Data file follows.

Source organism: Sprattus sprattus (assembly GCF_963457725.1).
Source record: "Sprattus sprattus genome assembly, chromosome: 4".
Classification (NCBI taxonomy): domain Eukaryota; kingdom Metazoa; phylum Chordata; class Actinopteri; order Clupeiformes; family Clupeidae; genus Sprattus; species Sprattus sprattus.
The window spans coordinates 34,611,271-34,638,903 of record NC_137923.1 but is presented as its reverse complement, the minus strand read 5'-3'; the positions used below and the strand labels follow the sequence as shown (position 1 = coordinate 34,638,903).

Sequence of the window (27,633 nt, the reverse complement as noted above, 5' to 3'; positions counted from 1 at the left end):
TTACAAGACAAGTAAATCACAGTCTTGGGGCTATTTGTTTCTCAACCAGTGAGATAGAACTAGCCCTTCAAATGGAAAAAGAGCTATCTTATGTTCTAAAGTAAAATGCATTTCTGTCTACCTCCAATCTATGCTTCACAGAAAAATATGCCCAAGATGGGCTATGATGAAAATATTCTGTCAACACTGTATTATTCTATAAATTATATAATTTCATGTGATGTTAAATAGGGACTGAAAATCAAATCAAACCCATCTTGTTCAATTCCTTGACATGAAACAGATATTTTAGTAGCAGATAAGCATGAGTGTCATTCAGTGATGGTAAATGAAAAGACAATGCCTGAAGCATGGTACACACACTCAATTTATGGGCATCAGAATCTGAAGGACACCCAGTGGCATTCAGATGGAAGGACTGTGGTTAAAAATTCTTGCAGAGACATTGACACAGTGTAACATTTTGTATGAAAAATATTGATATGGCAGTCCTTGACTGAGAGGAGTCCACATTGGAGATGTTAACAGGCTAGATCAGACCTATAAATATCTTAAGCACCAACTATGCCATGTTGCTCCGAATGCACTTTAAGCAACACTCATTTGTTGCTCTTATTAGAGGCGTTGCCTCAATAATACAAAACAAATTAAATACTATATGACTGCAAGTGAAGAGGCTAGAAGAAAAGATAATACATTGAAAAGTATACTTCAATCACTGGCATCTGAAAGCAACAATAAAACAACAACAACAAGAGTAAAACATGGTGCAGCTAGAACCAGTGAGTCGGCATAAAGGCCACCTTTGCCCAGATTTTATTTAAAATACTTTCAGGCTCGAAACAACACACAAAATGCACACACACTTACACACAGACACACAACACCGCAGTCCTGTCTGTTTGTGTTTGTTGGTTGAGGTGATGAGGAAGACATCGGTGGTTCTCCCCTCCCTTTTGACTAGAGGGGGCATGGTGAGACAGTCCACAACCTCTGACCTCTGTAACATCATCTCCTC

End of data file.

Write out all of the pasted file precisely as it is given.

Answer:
Source organism: Sprattus sprattus (assembly GCF_963457725.1).
Source record: "Sprattus sprattus genome assembly, chromosome: 4".
Classification (NCBI taxonomy): domain Eukaryota; kingdom Metazoa; phylum Chordata; class Actinopteri; order Clupeiformes; family Clupeidae; genus Sprattus; species Sprattus sprattus.
The window spans coordinates 34,611,271-34,638,903 of record NC_137923.1 but is presented as its reverse complement, the minus strand read 5'-3'; the positions used below and the strand labels follow the sequence as shown (position 1 = coordinate 34,638,903).

Sequence of the window (27,633 nt, the reverse complement as noted above, 5' to 3'; positions counted from 1 at the left end):
TTACAAGACAAGTAAATCACAGTCTTGGGGCTATTTGTTTCTCAACCAGTGAGATAGAACTAGCCCTTCAAATGGAAAAAGAGCTATCTTATGTTCTAAAGTAAAATGCATTTCTGTCTACCTCCAATCTATGCTTCACAGAAAAATATGCCCAAGATGGGCTATGATGAAAATATTCTGTCAACACTGTATTATTCTATAAATTATATAATTTCATGTGATGTTAAATAGGGACTGAAAATCAAATCAAACCCATCTTGTTCAATTCCTTGACATGAAACAGATATTTTAGTAGCAGATAAGCATGAGTGTCATTCAGTGATGGTAAATGAAAAGACAATGCCTGAAGCATGGTACACACACTCAATTTATGGGCATCAGAATCTGAAGGACACCCAGTGGCATTCAGATGGAAGGACTGTGGTTAAAAATTCTTGCAGAGACATTGACACAGTGTAACATTTTGTATGAAAAATATTGATATGGCAGTCCTTGACTGAGAGGAGTCCACATTGGAGATGTTAACAGGCTAGATCAGACCTATAAATATCTTAAGCACCAACTATGCCATGTTGCTCCGAATGCACTTTAAGCAACACTCATTTGTTGCTCTTATTAGAGGCGTTGCCTCAATAATACAAAACAAATTAAATACTATATGACTGCAAGTGAAGAGGCTAGAAGAAAAGATAATACATTGAAAAGTATACTTCAATCACTGGCATCTGAAAGCAACAATAAAACAACAACAACAAGAGTAAAACATGGTGCAGCTAGAACCAGTGAGTCGGCATAAAGGCCACCTTTGCCCAGATTTTATTTAAAATACTTTCAGGCTCGAAACAACACACAAAATGCACACACACTTACACACAGACACACAACACCGCAGTCCTGTCTGTTTGTGTTTGTTGGTTGAGGTGATGAGGAAGACATCGGTGGTTCTCCCCTCCCTTTTGACTAGAGGGGGCATGGTGAGACAGTCCACAACCTCTGACCTCTGTAACATCATCTCCTC